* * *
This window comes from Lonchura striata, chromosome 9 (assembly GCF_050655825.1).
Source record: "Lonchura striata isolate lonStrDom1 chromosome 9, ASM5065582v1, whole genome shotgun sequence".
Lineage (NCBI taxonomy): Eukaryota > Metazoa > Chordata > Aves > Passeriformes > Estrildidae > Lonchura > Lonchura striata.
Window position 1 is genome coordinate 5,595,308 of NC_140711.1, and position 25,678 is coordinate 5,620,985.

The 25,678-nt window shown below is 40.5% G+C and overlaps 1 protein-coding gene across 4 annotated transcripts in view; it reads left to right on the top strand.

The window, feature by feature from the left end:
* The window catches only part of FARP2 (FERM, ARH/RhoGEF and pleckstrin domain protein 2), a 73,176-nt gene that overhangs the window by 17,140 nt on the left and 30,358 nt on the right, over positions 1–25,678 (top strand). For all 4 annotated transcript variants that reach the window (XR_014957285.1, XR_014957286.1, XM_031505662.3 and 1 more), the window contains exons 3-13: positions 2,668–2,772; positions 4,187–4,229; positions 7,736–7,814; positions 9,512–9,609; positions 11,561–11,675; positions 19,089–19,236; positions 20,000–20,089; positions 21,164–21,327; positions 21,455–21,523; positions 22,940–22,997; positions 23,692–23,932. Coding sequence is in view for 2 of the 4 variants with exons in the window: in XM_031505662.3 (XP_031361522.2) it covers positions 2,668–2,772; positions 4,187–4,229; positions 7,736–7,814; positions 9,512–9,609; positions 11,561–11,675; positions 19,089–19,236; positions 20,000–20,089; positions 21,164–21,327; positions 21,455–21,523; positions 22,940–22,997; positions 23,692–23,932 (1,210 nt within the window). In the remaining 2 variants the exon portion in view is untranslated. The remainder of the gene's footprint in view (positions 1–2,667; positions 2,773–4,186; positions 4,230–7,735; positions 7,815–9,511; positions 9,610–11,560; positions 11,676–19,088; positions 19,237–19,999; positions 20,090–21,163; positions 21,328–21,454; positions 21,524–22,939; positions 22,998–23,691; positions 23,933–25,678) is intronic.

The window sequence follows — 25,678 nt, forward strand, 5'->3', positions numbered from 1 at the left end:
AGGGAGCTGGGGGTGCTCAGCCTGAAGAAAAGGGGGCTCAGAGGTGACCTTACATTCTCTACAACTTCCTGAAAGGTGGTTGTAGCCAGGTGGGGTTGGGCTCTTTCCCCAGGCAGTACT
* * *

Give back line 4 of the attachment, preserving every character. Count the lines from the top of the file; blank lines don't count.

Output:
Window position 1 is genome coordinate 5,595,308 of NC_140711.1, and position 25,678 is coordinate 5,620,985.